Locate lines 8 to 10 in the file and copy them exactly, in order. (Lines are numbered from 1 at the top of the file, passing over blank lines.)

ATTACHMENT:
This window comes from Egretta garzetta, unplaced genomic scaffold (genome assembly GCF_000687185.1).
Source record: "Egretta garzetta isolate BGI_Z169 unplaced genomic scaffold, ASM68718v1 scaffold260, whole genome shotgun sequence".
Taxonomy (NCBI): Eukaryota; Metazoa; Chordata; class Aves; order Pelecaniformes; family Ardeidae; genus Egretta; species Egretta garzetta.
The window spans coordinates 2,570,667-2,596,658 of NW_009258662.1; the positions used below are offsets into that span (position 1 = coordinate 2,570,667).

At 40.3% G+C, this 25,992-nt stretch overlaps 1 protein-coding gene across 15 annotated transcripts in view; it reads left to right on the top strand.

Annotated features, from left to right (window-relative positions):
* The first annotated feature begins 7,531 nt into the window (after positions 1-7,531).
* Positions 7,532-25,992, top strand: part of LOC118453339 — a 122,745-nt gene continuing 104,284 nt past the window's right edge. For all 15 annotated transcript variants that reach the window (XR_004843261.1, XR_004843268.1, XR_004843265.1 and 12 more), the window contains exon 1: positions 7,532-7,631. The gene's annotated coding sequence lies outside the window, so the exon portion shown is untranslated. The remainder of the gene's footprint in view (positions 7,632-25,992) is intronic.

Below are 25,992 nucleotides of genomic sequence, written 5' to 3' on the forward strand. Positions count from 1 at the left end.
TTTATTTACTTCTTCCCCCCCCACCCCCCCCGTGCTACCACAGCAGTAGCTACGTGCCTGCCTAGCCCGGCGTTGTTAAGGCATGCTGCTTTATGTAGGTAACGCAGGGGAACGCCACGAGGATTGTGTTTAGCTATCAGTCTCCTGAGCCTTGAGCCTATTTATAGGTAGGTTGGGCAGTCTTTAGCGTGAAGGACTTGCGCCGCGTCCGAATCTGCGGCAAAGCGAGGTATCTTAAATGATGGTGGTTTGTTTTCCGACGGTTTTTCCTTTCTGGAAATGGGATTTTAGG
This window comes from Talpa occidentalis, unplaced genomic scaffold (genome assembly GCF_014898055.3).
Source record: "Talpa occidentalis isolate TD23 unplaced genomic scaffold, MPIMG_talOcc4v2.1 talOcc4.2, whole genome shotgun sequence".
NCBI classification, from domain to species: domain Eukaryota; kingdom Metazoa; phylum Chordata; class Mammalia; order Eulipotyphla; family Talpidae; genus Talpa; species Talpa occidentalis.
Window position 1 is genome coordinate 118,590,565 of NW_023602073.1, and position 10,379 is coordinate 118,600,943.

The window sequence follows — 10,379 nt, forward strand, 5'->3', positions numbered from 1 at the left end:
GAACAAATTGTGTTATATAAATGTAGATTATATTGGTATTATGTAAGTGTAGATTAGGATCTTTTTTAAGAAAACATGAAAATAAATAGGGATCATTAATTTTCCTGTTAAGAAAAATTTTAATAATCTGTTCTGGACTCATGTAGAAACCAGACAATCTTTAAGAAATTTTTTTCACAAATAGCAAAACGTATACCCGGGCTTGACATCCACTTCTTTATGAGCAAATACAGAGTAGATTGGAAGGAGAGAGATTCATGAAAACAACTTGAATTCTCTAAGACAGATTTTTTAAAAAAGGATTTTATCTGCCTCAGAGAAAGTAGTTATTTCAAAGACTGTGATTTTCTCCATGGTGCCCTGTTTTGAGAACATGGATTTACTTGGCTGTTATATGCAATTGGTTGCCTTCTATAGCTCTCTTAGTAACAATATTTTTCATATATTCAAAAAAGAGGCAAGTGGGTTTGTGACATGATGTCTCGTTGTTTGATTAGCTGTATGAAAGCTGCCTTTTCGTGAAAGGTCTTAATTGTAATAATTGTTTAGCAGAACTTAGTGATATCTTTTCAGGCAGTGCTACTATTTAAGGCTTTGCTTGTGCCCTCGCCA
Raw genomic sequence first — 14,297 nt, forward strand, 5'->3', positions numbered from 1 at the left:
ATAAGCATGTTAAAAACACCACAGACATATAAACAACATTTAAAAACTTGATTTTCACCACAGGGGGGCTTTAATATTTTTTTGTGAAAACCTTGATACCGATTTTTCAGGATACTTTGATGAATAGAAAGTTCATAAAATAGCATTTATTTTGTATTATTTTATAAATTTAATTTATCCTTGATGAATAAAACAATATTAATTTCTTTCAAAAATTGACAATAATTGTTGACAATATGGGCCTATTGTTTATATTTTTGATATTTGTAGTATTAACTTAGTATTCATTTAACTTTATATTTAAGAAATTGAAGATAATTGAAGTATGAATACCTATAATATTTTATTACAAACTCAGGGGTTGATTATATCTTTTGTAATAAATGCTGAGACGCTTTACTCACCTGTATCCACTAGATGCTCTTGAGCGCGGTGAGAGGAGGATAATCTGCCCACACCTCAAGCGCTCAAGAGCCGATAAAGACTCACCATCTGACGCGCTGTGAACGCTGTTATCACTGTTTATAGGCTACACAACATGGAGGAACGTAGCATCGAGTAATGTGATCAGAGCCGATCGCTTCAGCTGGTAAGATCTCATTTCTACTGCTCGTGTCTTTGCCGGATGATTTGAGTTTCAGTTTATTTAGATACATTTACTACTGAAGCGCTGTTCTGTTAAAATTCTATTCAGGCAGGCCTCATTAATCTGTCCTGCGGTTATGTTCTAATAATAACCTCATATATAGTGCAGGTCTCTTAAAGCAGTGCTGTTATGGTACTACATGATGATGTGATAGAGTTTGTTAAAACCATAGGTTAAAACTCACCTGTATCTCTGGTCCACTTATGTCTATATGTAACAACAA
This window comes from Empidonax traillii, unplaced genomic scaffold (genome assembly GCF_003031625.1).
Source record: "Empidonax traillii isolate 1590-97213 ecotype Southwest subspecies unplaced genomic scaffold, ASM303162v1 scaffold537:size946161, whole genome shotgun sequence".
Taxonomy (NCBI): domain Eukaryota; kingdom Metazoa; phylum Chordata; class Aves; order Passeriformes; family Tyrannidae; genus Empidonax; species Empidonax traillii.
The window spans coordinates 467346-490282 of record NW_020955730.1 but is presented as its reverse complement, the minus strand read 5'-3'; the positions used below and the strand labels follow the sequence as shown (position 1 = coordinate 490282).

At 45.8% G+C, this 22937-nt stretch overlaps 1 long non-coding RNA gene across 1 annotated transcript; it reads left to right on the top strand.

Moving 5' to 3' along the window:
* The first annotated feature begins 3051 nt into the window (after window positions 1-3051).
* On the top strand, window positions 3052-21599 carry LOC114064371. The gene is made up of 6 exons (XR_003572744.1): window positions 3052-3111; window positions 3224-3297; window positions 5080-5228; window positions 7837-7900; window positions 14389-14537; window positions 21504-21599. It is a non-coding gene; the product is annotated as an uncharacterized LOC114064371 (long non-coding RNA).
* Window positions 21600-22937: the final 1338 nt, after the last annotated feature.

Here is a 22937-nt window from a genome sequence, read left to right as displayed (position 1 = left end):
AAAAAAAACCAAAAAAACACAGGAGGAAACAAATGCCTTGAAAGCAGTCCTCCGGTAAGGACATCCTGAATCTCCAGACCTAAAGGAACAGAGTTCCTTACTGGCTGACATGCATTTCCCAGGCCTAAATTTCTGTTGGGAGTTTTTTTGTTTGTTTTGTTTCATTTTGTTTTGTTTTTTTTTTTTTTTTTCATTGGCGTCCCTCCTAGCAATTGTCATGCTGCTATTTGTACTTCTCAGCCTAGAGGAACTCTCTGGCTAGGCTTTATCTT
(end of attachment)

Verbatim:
* Positions 7,532-25,992, top strand: part of LOC118453339 — a 122,745-nt gene continuing 104,284 nt past the window's right edge. For all 15 annotated transcript variants that reach the window (XR_004843261.1, XR_004843268.1, XR_004843265.1 and 12 more), the window contains exon 1: positions 7,532-7,631. The gene's annotated coding sequence lies outside the window, so the exon portion shown is untranslated. The remainder of the gene's footprint in view (positions 7,632-25,992) is intronic.

Below are 25,992 nucleotides of genomic sequence, written 5' to 3' on the forward strand. Positions count from 1 at the left end.
TTTATTTACTTCTTCCCCCCCCACCCCCCCCGTGCTACCACAGCAGTAGCTACGTGCCTGCCTAGCCCGGCGTTGTTAAGGCATGCTGCTTTATGTAGGTAACGCAGGGGAACGCCACGAGGATTGTGTTTAGCTATCAGTCTCCTGAGCCTTGAGCCTATTTATAGGTAGGTTGGGCAGTCTTTAGCGTGAAGGACTTGCGCCGCGTCCGAATCTGCGGCAAAGCGAGGTATCTTAAATGATGGTGGTTTGTTTTCCGACGGTTTTTCCTTTCTGGAAATGGGATTTTAGG